I have been forced to vote for the lesser of two evils too many times. I won't do it again and I won't ask Libertarian-minded Virginians to do it either. Having said that, the Libertarian candidate Robert Sarvis doesn't look much like a Libertarian.
I can only imagine, therefore, that the better-informed voters in Virginia have been somewhat perplexed by Robert Sarvis, for in recent weeks he appears to have been doing his level best to give the impression that his party label is incidental. In a recent Reason interview, Sarvis explained that he was “not into the whole Austrian type, strongly libertarian economics,” preferring “more mainstream economics” instead. The candidate expanded on this during an oddly defensive interview with MSNBC’s Chuck Todd, in which he seemed put off not so much by “strongly libertarian economics” as by libertarian economics per se. As governor, Sarvis told Todd, he would be hesitant to cut taxes, unsure as to how he might “reduce spending,” and open to indulging the largest piece of federal social policy since 1965 by expanding Virginia’s Medicaid program. I am generally a critic of the tendency of small-government types to try to purge their ranks of those deemed sufficiently impure, but I must confess that this interview left even me wondering whether Sarvis is in need of a dictionary.This may be why Ron Paul and Rand Paul have endorsed Republican candidate Ken Cuccinelli.
Worse yet was Sarvis’s rambling interview with the Virginia Prosperity Project, in which the candidate expressed his enthusiasm for increasing gas levies, and for establishing a “vehicle-miles-driven tax.”
Rand Paul and Ron Paul have endorsed Cuccinelli, as has the Republican Liberty Caucus of Virginia — the libertarian platoon within the state’s GOP.[...]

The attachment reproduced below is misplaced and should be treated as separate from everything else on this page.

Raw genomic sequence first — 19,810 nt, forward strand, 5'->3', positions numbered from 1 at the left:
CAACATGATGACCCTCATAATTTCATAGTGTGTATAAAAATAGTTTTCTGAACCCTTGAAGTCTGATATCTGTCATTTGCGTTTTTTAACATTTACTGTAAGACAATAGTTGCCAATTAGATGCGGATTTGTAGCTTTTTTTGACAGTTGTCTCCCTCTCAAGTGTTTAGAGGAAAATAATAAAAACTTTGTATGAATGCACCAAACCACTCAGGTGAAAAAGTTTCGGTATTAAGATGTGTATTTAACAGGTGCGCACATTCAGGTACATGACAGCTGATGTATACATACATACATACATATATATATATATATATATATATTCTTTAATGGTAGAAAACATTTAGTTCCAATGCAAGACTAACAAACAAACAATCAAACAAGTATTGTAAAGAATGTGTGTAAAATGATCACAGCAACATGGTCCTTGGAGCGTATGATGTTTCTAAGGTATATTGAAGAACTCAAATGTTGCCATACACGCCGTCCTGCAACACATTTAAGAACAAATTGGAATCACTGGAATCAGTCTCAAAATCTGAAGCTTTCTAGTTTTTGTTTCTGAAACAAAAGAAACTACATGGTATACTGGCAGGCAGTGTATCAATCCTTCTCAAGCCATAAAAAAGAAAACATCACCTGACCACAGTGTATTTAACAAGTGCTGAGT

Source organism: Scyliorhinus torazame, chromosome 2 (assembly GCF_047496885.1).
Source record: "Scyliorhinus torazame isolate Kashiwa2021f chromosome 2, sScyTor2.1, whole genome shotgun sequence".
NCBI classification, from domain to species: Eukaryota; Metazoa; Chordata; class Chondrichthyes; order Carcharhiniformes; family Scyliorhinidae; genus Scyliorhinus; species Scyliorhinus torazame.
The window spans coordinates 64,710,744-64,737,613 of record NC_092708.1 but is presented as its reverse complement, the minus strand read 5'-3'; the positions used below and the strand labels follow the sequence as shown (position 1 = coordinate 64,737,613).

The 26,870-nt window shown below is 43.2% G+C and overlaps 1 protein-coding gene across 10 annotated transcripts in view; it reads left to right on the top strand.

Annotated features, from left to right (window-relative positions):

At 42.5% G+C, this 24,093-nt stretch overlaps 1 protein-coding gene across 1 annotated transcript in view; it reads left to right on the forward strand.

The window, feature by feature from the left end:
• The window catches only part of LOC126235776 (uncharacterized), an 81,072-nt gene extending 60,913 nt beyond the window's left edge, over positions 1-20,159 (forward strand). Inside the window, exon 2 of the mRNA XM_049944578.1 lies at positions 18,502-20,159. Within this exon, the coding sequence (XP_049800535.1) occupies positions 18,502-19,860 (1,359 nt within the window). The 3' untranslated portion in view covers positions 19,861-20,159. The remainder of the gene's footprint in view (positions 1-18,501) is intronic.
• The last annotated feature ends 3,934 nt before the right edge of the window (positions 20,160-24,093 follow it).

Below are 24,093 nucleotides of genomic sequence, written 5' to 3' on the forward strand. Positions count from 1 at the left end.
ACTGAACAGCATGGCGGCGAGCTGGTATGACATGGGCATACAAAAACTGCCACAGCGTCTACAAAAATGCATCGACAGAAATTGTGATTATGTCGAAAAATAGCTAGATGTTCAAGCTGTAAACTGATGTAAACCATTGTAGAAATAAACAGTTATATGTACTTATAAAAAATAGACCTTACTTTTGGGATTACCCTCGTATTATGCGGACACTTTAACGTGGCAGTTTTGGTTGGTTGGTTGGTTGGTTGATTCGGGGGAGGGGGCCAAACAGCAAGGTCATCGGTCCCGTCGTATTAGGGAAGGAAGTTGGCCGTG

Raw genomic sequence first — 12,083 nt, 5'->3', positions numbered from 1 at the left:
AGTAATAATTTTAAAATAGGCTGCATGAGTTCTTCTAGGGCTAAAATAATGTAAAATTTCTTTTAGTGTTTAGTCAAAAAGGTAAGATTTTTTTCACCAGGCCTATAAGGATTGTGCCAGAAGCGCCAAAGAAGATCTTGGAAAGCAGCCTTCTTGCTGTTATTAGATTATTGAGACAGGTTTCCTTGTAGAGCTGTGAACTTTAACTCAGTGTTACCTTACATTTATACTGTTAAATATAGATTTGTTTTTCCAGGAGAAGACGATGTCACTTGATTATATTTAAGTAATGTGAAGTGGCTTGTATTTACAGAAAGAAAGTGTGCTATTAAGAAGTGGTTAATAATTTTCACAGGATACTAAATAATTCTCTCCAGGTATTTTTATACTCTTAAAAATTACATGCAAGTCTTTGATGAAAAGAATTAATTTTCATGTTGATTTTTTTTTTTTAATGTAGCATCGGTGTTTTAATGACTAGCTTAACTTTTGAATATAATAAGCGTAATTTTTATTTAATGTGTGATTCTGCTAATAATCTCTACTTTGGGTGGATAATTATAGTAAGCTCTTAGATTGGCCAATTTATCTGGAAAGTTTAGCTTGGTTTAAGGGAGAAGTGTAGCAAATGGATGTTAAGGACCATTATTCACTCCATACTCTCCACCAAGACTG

To a libertarian, all of the above looks good, but not extraordinary for a Republican. But there's more.Virginia Libertarians should consider the facts and vote for the candidate they deem best.
Republican governors who sing paeans to the free market almost always make exceptions in order to be more “pro-business.” Cuccinelli, meanwhile, has angered much of his state’s business lobby by running against corporate welfare, opposing the tax hikes that Northern Virginia developers are seeking to pay for roads and public services and pledging to put special-interest tax credits on the chopping block.
Cuccinelli also often chooses government restraint over “law and order.”
When Virginia’s GOP tried to expand the death penalty in 2009, Cuccinelli was the only Republican to vote no — during a competitive GOP primary for attorney general.
Although not ready to support drug legalization like Sarvis, Cuccinelli has criticized the drug war as overzealous, and he said jailing marijuana dealers is a waste of taxpayer money. He told me he’s open to legalizing pot in Virginia if things go well in Colorado and Washington.